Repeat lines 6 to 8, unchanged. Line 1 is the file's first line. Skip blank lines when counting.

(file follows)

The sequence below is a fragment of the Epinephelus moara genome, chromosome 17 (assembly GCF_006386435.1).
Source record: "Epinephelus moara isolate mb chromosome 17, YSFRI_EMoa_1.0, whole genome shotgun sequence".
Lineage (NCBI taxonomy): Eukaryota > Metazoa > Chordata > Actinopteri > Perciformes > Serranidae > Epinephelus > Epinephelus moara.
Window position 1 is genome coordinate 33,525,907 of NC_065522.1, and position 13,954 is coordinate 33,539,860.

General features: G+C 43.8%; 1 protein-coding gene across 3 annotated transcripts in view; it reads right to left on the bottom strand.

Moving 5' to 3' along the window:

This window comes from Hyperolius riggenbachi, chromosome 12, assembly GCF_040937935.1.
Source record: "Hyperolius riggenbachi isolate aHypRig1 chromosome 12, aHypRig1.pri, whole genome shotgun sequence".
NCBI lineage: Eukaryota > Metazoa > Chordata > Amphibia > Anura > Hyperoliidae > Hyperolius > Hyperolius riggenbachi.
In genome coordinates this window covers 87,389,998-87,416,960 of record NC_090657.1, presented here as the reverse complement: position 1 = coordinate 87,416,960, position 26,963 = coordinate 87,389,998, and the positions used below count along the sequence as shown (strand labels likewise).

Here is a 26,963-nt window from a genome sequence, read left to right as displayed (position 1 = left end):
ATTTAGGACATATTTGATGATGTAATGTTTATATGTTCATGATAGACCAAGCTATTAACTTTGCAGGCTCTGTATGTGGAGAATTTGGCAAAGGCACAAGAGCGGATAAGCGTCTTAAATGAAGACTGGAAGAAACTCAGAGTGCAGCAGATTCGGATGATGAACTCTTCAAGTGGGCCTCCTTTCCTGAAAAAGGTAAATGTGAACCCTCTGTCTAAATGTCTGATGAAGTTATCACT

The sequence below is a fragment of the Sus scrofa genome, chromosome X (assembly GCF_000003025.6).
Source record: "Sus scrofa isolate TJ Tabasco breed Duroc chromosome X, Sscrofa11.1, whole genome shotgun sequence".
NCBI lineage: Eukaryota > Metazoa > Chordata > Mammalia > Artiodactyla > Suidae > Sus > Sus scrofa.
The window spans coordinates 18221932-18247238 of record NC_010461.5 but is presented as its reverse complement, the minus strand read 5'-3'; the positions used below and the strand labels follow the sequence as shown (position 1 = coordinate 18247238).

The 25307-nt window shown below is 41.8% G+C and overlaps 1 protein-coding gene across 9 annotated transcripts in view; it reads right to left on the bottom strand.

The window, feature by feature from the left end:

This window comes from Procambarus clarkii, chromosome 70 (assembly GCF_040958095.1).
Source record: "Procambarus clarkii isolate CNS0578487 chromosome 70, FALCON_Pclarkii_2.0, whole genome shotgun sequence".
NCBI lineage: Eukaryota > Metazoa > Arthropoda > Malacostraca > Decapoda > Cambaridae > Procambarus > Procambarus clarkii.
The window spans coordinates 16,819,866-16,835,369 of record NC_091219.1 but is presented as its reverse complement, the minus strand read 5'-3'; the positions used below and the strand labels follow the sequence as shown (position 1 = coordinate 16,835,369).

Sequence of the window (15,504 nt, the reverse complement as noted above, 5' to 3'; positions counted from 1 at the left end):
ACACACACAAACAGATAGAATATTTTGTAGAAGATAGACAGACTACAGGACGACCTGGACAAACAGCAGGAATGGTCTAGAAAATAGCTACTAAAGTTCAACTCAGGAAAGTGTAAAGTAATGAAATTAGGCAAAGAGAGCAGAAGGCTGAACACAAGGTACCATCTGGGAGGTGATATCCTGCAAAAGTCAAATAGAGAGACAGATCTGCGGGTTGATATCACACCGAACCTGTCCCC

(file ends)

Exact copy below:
Moving 5' to 3' along the window:

This window comes from Hyperolius riggenbachi, chromosome 12, assembly GCF_040937935.1.
Source record: "Hyperolius riggenbachi isolate aHypRig1 chromosome 12, aHypRig1.pri, whole genome shotgun sequence".